The Tortoise and the hare(s)

Steve Powell
Fri 5 Dec 2008 11:52

We find ourselves in unusual company. As of midday today we are sitting 6th in class and 11th overall. Which is before handicap and engine time penalties, the handicap will only benefit us as we are a significantly slower boat than the rest, and the engine penalties will probably be similar for all boats. All the boats around us are either much bigger, therefore should be faster, or proper racing boats. I think the fact that we are sitting so close to the lead is a strange combination of the oddities of this ARC, lack of wind, engine use, fuel capacities and ‘Big Red’.

Looking at the daily mileage that most of the other boats in our class are doing we can assume they are using their engines whenever their speed drops below certain level. So we are all essentially doing the same, the game now is who used fuel early in the race unnecessarily, because we still have at least two days, possibly three, of fluky light winds and some people will be getting very low on diesel. If we can get through this trough using the engine when necessary we will get into the NE trades that should take us all the way to St Lucia.

The fact that UHURU has been built to go to the Southern Oceans means that she is significantly heavier that her original design specification, plus the addition of a few toys doesn't help.  Design displacement (weight) 33tonnes, actual weight 42tonnes. This is not the making of a race boat but we do have large fuel tanks so with proper fuel management we can actually use this to our advantage, as the tactical use of engines has become a major factor in this years ARC. With the lighter more racy boats having a lot less fuel than us heavy cruisers they are finding it difficult to position themselves in the right spot for wind.

For the last couple of nights we have used our engine to reposition ourselves to take advantage of forecast winds. Both yesterday and today we have managed to get some really good sailing in despite the overall windless picture. On both days we have started with ‘Big Red’ for about 5-6 hours and then the wind has gone south and we have been on a three sail reach doing in excess of 10kts at times, until just before sunset when the wind has dropped again. All the time on the rhumline for St Lucia.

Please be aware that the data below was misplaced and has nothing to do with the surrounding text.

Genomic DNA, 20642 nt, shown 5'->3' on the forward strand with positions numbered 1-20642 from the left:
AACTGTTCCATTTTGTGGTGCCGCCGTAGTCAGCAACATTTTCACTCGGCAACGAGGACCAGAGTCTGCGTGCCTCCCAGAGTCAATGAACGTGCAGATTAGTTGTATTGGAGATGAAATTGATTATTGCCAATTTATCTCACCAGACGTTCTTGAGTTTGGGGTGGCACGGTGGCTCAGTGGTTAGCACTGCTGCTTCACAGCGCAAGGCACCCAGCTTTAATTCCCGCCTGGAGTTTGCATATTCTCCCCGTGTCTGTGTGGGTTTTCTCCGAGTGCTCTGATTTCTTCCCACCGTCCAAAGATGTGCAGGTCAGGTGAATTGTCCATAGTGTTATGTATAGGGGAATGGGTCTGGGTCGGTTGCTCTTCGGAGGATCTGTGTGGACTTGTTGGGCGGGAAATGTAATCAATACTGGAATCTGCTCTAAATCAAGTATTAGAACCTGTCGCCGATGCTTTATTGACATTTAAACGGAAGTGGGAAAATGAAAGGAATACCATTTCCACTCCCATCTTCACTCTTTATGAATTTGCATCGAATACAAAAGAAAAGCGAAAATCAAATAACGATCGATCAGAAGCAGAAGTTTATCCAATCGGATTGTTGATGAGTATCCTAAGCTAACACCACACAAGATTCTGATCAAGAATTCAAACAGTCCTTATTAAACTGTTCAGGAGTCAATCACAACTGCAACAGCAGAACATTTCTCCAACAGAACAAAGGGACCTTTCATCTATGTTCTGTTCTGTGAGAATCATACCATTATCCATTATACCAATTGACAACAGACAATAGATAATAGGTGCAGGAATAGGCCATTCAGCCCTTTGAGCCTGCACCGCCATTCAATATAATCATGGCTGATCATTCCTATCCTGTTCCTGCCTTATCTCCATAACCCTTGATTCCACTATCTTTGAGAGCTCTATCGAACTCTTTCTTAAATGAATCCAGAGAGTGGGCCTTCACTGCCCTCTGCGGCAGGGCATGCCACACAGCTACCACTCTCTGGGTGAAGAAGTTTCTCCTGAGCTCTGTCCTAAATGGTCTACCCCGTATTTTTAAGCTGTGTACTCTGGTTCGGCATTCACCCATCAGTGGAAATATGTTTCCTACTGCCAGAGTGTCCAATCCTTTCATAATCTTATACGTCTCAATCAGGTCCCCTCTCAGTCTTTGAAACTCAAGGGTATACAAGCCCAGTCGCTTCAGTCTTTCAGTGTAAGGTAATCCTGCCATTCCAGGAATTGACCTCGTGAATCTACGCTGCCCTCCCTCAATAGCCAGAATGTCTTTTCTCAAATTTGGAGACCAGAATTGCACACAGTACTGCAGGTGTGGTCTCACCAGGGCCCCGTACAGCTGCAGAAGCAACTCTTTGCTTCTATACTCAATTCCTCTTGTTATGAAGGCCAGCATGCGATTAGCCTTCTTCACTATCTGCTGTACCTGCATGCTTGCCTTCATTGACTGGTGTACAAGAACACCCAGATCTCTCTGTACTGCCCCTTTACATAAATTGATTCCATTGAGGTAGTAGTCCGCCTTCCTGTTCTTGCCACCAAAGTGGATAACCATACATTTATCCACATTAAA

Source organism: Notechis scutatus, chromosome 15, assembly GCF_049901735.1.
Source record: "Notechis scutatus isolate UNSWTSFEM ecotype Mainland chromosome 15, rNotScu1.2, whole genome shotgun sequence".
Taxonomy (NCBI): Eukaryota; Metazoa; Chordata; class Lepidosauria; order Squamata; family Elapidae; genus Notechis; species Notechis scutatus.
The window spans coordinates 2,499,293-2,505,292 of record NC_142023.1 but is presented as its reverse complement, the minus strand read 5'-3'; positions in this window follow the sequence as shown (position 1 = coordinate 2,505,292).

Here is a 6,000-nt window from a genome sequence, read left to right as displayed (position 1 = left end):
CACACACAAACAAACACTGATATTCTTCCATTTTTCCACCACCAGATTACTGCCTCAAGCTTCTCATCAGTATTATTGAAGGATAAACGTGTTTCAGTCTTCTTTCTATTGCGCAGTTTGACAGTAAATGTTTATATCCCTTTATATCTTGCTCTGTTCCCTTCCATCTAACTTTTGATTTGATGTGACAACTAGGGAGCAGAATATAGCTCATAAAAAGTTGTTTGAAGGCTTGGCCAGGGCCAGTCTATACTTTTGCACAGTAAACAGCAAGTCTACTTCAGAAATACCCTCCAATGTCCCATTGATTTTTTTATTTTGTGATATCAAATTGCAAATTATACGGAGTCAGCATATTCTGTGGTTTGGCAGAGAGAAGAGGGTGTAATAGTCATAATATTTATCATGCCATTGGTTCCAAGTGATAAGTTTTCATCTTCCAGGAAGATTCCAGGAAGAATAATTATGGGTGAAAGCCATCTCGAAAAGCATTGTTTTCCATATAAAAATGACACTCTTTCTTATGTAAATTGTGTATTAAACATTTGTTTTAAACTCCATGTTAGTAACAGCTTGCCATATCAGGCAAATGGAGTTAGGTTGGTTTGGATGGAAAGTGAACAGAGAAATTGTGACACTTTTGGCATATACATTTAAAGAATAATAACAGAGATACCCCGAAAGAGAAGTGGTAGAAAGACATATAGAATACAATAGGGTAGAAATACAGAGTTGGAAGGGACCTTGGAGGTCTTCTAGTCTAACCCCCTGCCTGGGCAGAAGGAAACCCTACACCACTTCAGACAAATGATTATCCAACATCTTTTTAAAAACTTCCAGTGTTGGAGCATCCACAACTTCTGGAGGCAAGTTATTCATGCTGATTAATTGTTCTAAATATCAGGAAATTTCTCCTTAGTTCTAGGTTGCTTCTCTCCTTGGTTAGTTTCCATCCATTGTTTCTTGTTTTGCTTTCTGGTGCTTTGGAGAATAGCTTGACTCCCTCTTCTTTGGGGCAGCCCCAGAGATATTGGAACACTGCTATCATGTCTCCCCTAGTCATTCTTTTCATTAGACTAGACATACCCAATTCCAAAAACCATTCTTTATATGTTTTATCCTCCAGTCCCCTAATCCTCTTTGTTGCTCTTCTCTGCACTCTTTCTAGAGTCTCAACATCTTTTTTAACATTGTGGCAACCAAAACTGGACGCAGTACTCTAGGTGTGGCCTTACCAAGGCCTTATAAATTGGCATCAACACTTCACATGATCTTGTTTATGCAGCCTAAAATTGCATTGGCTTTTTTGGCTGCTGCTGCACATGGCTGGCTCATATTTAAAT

UHURU  11th overall, 6th in class. On the rhumline for St Lucia.

So only 840 miles to go. I can almost smell it. Having the WAGS in a five star hotel in St Lucia waiting for us is a big incentive. Spoke to Beans today, they are very comfortable and enjoying all the benefits. Beans has found herself a West Indian Russell, (tennis coach), and Sophie is fighting the boys off. So all’s well.

The ‘Dingy Boys’ who were supposed to do today's blog are back in the pit fixing a small tear in ‘Big Red’, not a problem just an old war wound that needs re-stitching. So until their finished no supper for them.

All’s well here not a lot happening just into the rhythm of daily life now. We have sashimi tuna for supper. Caught a small yellow fin tuna this morning. We had a great King Mackerel Morney the other night. Claire cooked it up a treat.

All the best from UHURU


Steve Powell (Owner/Skipper)
UHURU of Lymington
steve {CHANGE TO AT} uhuru {DOT} mailasail {DOT} com
Mob: +44 7774 423 449
Boat Sat Phone: +870773150353

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Then double click on the boat icon and it will take you to another map which shows you where we are. Usual zoom tools etc,. If you hold the cursor over the icon you will see boat speed and direction. If you want to see where we have been over the last few days go to the 'Tracker' tab and adjust the date range to how ever far back you want then refresh.


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